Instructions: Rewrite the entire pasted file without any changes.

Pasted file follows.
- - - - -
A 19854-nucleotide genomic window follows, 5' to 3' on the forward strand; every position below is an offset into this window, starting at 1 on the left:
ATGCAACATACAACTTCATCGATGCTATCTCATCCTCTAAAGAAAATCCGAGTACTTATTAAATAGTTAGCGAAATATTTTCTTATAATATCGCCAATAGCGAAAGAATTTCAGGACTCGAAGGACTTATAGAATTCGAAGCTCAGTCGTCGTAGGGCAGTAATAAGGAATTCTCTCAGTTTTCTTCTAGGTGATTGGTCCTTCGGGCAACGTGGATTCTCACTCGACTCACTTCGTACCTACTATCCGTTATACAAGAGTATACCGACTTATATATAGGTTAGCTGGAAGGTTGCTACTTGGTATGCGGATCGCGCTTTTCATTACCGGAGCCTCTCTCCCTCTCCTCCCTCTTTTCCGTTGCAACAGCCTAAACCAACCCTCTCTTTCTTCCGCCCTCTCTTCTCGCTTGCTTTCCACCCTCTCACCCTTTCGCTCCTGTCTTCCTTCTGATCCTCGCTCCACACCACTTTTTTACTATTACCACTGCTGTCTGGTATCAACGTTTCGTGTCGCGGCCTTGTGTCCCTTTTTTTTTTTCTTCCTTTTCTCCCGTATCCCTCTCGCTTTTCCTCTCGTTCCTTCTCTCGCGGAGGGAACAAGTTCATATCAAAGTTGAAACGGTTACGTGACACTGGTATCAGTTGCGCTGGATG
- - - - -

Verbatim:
A 19854-nucleotide genomic window follows, 5' to 3' on the forward strand; every position below is an offset into this window, starting at 1 on the left:
ATGCAACATACAACTTCATCGATGCTATCTCATCCTCTAAAGAAAATCCGAGTACTTATTAAATAGTTAGCGAAATATTTTCTTATAATATCGCCAATAGCGAAAGAATTTCAGGACTCGAAGGACTTATAGAATTCGAAGCTCAGTCGTCGTAGGGCAGTAATAAGGAATTCTCTCAGTTTTCTTCTAGGTGATTGGTCCTTCGGGCAACGTGGATTCTCACTCGACTCACTTCGTACCTACTATCCGTTATACAAGAGTATACCGACTTATATATAGGTTAGCTGGAAGGTTGCTACTTGGTATGCGGATCGCGCTTTTCATTACCGGAGCCTCTCTCCCTCTCCTCCCTCTTTTCCGTTGCAACAGCCTAAACCAACCCTCTCTTTCTTCCGCCCTCTCTTCTCGCTTGCTTTCCACCCTCTCACCCTTTCGCTCCTGTCTTCCTTCTGATCCTCGCTCCACACCACTTTTTTACTATTACCACTGCTGTCTGGTATCAACGTTTCGTGTCGCGGCCTTGTGTCCCTTTTTTTTTTTCTTCCTTTTCTCCCGTATCCCTCTCGCTTTTCCTCTCGTTCCTTCTCTCGCGGAGGGAACAAGTTCATATCAAAGTTGAAACGGTTACGTGACACTGGTATCAGTTGCGCTGGATG